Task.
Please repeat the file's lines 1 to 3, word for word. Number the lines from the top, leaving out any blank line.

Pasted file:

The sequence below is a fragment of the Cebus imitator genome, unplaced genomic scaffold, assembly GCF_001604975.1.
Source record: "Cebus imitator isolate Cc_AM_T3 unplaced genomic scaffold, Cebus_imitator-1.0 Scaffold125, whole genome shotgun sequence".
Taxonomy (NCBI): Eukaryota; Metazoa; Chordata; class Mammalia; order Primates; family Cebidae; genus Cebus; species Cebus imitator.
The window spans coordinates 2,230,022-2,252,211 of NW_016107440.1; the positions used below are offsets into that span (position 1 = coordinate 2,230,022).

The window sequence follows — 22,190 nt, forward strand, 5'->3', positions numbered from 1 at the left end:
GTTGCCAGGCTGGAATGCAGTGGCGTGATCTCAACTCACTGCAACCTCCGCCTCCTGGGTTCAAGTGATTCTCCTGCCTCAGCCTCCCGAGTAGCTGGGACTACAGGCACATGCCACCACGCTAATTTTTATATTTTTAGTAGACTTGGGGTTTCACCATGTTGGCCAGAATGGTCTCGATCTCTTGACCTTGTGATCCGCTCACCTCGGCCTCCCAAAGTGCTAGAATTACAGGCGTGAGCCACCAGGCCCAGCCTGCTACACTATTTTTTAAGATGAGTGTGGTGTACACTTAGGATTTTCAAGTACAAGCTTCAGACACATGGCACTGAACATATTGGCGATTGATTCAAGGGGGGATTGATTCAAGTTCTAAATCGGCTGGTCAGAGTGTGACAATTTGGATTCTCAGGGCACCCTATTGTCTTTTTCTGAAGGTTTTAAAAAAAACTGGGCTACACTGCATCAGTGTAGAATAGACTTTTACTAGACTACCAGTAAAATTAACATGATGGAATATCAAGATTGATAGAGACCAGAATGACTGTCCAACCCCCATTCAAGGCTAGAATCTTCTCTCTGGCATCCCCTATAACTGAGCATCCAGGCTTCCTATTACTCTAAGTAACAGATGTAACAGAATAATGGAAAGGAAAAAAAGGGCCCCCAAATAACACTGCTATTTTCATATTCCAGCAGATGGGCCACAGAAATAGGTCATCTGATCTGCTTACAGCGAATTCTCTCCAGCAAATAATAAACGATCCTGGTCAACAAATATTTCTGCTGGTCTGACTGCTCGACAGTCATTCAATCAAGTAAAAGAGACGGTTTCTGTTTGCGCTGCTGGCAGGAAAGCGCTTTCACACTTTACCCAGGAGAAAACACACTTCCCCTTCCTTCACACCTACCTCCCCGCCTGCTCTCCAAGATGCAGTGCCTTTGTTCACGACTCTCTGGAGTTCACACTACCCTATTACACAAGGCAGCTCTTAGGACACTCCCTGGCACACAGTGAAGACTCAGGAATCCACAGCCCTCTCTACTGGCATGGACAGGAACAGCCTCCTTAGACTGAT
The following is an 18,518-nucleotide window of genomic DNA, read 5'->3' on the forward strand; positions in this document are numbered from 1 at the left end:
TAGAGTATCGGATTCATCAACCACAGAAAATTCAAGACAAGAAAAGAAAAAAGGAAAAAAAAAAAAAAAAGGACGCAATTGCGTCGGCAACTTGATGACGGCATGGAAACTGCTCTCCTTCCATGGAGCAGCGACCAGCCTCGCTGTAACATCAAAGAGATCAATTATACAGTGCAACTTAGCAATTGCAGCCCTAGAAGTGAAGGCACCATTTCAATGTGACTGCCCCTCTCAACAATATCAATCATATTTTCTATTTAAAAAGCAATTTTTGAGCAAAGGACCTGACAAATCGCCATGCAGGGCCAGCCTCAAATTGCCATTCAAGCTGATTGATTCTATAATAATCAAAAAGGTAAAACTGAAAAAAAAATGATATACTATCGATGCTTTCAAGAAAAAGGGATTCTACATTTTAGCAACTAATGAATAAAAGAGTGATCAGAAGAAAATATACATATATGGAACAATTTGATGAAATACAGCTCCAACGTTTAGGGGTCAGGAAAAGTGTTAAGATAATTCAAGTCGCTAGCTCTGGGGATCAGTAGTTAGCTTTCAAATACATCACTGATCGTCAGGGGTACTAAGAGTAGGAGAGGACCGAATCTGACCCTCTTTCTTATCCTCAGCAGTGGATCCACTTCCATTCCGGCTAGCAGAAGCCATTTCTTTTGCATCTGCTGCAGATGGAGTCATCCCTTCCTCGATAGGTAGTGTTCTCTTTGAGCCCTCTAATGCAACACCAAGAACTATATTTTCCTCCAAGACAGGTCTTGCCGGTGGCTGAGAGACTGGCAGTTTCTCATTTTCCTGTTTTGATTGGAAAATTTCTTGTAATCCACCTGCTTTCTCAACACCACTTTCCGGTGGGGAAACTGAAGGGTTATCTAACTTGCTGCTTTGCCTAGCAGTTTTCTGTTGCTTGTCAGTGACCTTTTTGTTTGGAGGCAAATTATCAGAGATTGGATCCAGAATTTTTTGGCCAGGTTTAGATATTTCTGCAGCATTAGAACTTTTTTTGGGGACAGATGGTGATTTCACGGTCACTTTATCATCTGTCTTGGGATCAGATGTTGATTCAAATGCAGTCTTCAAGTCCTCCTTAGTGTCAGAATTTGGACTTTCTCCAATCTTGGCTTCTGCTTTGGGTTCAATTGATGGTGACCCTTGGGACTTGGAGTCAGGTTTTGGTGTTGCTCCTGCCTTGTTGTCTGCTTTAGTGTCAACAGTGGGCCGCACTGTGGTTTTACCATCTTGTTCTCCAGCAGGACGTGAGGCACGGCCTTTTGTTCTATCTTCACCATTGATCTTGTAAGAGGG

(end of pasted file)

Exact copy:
The sequence below is a fragment of the Cebus imitator genome, unplaced genomic scaffold, assembly GCF_001604975.1.
Source record: "Cebus imitator isolate Cc_AM_T3 unplaced genomic scaffold, Cebus_imitator-1.0 Scaffold125, whole genome shotgun sequence".
Taxonomy (NCBI): Eukaryota; Metazoa; Chordata; class Mammalia; order Primates; family Cebidae; genus Cebus; species Cebus imitator.